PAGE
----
When I was a little girl growing up in Minnesota, my mother and grandmothers gave me chamomile tea when I was sick. It grew well in the Midwest and could be found in most gardens. Little did I know that there was so much more to the plants than helping stomach problems.
The Benefits of Chamomile
1. Calms stomach problems
This is probably what chamomile is best known for. It helps calm the stomach and gastrointestinal issues. It can also help with morning sickness during pregnancy.
2. Heals wounds
A salve made from chamomile can help speed healing of wounds. (Scroll down to see instructions for making the salve!) It’s been used as far back as ancient Greece, Rome and Egypt.
3. Reduces swelling
Chamomile is a great anti-inflammatory herb. It can be used to help reduce swelling on wounds, and can even be used safely in the eye. For pink eye (conjunctivitis), make a weak tea and let it cool. Lie down and dab a wet cotton ball dipped in the tea on your eye. Be sure to get some in the eye itself. Leave for a few minutes. Do this several times a day.
4. Antioxidant properties
In addition to being a great tasting tea, chamomile is packed full of antioxidants.
5. Stabilizes blood sugar
Chamomile can help lower blood sugar in people with diabetes. It can also be effective in raising blood sugar for those with hypoglycemia.
6. Antibacterial properties
Chamomile can help kill bacterial infections. It can also be used as a wound wash to kill bacteria in scrapes and cuts.
7. For colds and flu
Chamomile, used as a steam, in addition to tea, can help to shorten the duration of a cold or the flu.
8. Reduces muscle spasms
Chamomile contains the amino acid glycine, which has been shown to help calm muscle spasms. This is especially helpful for menstrual cramps. It calms the stomach at the same time and can help relieve symptoms of PMS.
9. Promotes sleep
Chamomile tea has long been used to help individuals sleep for longer periods of time.
10. Relieves hemorrhoids
Chamomile, taken internally, can help relieve hemorrhoids. It can also be used as a wash or applied directly to hemorrhoids with damp cotton balls.
11. For cancer
In addition to containing antioxidants, chamomile has been shown to kill certain types of cancer. Taken as a tea, it can also help to clean out the lymph nodes. It calms the stomach and has been found to help with some aspects of chemotherapy.
12. Skin problems
Because it works best as a tea, and liquids are processed by the liver, chamomile can help with some skin problems. It’s thought that some skin problems, such as eczema and acne, begin in the liver. When the liver is kept in good shape, these problems seem less severe.
13. Gentle cleanser
Chamomile can be used as a wound wash and in the eyes, but it can also be used on babies and very frail people, such as the elderly. It is a very gentle cleanser that can be used in almost any situation.
14. Caffeine free
Not only is chamomile a great drink, it’s also caffeine free!
15. Ice cubes
Every summer I find I have more chamomile than I can use. I dry it to use later, but I also make tea out of it and make this into ice cubes. These are great to throw in a drink and they won’t water it down. I also use the cubes if I get a bee sting. Just place the cube on the sting and hold it there for a few minutes. The tea-infused ice will calm the sting, relieve the itch and draw out any poisons.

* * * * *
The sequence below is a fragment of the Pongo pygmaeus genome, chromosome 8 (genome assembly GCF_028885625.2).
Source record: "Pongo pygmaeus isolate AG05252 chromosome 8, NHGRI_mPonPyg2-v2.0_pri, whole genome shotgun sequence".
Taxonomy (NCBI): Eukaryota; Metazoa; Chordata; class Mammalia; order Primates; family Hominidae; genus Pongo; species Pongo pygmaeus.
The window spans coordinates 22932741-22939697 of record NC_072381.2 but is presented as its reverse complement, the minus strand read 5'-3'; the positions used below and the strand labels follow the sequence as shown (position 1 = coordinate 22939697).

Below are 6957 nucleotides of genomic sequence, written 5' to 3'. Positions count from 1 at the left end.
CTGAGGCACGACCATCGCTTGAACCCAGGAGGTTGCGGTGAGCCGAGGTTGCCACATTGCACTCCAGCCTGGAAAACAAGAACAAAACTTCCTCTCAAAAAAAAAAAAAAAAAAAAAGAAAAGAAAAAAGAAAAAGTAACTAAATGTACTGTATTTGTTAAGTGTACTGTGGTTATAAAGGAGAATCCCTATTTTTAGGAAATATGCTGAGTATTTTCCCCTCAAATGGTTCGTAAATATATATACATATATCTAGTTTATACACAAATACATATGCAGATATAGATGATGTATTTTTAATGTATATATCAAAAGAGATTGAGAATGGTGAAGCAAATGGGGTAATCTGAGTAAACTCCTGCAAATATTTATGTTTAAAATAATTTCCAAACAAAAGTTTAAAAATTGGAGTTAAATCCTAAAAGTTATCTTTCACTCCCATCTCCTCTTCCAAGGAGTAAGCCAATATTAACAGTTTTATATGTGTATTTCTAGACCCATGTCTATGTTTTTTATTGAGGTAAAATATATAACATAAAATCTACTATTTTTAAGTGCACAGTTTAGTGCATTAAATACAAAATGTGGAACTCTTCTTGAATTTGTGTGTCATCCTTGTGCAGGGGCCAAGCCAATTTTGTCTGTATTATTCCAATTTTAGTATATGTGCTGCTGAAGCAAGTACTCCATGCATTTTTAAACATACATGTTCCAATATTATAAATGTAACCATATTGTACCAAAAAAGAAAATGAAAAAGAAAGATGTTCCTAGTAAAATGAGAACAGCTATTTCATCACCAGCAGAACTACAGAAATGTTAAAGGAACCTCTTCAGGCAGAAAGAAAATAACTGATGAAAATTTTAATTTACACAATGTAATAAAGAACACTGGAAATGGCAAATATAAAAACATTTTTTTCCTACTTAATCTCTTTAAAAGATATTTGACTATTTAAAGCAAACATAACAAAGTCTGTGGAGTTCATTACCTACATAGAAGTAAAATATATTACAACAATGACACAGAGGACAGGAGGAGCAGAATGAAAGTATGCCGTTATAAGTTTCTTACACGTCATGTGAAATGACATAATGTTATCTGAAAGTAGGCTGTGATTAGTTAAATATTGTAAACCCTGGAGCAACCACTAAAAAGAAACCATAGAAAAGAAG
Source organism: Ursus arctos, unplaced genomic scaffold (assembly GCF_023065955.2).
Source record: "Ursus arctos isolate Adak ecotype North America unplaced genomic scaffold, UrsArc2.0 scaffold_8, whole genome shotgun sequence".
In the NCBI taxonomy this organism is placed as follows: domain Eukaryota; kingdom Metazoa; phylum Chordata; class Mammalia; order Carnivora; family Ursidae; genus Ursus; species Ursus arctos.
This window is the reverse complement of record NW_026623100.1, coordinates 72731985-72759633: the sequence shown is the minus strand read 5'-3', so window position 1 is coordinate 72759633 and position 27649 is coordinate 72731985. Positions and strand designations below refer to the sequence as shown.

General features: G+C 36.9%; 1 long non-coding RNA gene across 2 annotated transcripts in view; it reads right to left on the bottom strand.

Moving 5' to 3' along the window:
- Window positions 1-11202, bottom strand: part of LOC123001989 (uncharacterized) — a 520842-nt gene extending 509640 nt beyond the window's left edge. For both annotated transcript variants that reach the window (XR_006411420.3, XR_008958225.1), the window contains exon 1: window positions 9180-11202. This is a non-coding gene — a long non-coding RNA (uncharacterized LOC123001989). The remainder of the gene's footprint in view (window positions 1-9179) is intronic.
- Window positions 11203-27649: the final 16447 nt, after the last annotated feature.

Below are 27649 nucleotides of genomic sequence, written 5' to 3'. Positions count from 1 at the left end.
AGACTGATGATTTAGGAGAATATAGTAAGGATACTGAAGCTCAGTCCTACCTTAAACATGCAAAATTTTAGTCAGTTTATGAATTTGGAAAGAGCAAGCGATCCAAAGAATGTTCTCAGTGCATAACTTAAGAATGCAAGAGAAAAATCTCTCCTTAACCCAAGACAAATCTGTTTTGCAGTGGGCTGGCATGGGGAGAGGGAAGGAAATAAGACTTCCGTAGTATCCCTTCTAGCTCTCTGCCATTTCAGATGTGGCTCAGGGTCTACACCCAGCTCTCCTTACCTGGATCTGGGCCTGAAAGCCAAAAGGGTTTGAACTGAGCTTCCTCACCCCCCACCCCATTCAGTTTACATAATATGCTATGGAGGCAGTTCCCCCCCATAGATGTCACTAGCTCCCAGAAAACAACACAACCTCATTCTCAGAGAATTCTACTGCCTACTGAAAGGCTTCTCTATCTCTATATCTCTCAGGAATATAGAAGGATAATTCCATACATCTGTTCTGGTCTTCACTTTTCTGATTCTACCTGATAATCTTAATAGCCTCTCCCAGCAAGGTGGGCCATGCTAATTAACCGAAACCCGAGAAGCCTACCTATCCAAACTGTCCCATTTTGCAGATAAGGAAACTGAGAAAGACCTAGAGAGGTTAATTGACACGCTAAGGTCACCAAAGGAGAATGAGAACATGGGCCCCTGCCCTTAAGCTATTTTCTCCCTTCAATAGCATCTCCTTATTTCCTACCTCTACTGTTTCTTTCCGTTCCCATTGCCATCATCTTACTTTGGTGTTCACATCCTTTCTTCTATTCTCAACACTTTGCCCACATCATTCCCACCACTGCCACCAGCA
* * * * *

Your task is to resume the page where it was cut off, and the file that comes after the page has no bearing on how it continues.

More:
Homemade Chamomile Wound Salve
Here’s a recipe for an easy salve that you can use on almost any wound:
- 8 oz chamomile infused oil, or plain carrier oil of your choice (find carrier oils here)
- 1.5 oz beeswax, or other wax of your choice (find beeswax here)
- 0.5 oz butter like shea, mango, or cocoa – optional (find organic butters here)
I love using an infused chamomile oil in my salve. This is very easy as well. Take a small jar and fill it half full with dried chamomile flowers. Don’t use fresh, as this could increase the chances of mold forming. (Find organic chamomile flowers here.) Cover with a light oil such as almond, or my new favorite, grapeseed. Screw on a tight fitting lid and leave in the sun for a week or two, gently shaking every day. When it’s ready, and you can tell by the change in color and scent, strain through a funnel with a coffee filter in it. Use this infused oil to make the salve.
Create a makeshift double boiler by filling a small saucepan with a few inches of water and placing a glass measuring cup inside the pan. Combine beeswax, butter, and oil in the glass measuring cup. Heat ingredients over medium heat until beeswax is completely melted. Once melted, take a spoon and dip the tip in and pull out. Wait a few minutes for it to harden, then test to see if you like the consistency. If it’s too hard, add a bit more oil. If it’s too soft, add a bit more wax and continue heating until melted. When you get the exact consistency you want, carefully remove measuring cup from saucepan and allow the mixture to cool a bit. To add extra therapeutic benefits to your salve, stir in 10-15 drops of chamomile essential oil if desired. Pour mixture into a clean lip balm tube or a small tin. (I like the tube because it’s easy to carry.) Cool completely and cap. Be sure to label the container well.
*NOTE: Some people can develop allergies to chamomile. If you are allergic to anything in the daisy or aster family, you may want to avoid it. It also contains coumarin, and may act as a blood thinner. Use caution with chamomile if you are already taking blood thinners.
For the most part, chamomile is very safe to use, as it has been for centuries. Have you tried it yet?